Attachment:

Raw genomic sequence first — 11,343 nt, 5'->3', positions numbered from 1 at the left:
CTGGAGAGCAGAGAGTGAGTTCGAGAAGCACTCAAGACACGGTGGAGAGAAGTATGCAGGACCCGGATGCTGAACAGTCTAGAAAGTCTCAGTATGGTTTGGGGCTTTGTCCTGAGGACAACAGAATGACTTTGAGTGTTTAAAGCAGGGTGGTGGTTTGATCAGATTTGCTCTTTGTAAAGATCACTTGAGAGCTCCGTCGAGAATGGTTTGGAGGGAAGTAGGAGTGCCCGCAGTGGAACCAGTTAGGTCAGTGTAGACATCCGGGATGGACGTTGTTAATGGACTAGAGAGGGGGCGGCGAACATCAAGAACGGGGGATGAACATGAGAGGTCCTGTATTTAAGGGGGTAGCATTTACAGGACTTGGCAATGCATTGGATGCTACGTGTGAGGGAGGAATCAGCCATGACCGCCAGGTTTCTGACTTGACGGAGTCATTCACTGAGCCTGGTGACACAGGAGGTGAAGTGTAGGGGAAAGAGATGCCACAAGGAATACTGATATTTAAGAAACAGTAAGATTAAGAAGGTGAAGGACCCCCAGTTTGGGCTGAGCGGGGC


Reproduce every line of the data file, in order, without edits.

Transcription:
Raw genomic sequence first — 11,343 nt, 5'->3', positions numbered from 1 at the left:
CTGGAGAGCAGAGAGTGAGTTCGAGAAGCACTCAAGACACGGTGGAGAGAAGTATGCAGGACCCGGATGCTGAACAGTCTAGAAAGTCTCAGTATGGTTTGGGGCTTTGTCCTGAGGACAACAGAATGACTTTGAGTGTTTAAAGCAGGGTGGTGGTTTGATCAGATTTGCTCTTTGTAAAGATCACTTGAGAGCTCCGTCGAGAATGGTTTGGAGGGAAGTAGGAGTGCCCGCAGTGGAACCAGTTAGGTCAGTGTAGACATCCGGGATGGACGTTGTTAATGGACTAGAGAGGGGGCGGCGAACATCAAGAACGGGGGATGAACATGAGAGGTCCTGTATTTAAGGGGGTAGCATTTACAGGACTTGGCAATGCATTGGATGCTACGTGTGAGGGAGGAATCAGCCATGACCGCCAGGTTTCTGACTTGACGGAGTCATTCACTGAGCCTGGTGACACAGGAGGTGAAGTGTAGGGGAAAGAGATGCCACAAGGAATACTGATATTTAAGAAACAGTAAGATTAAGAAGGTGAAGGACCCCCAGTTTGGGCTGAGCGGGGC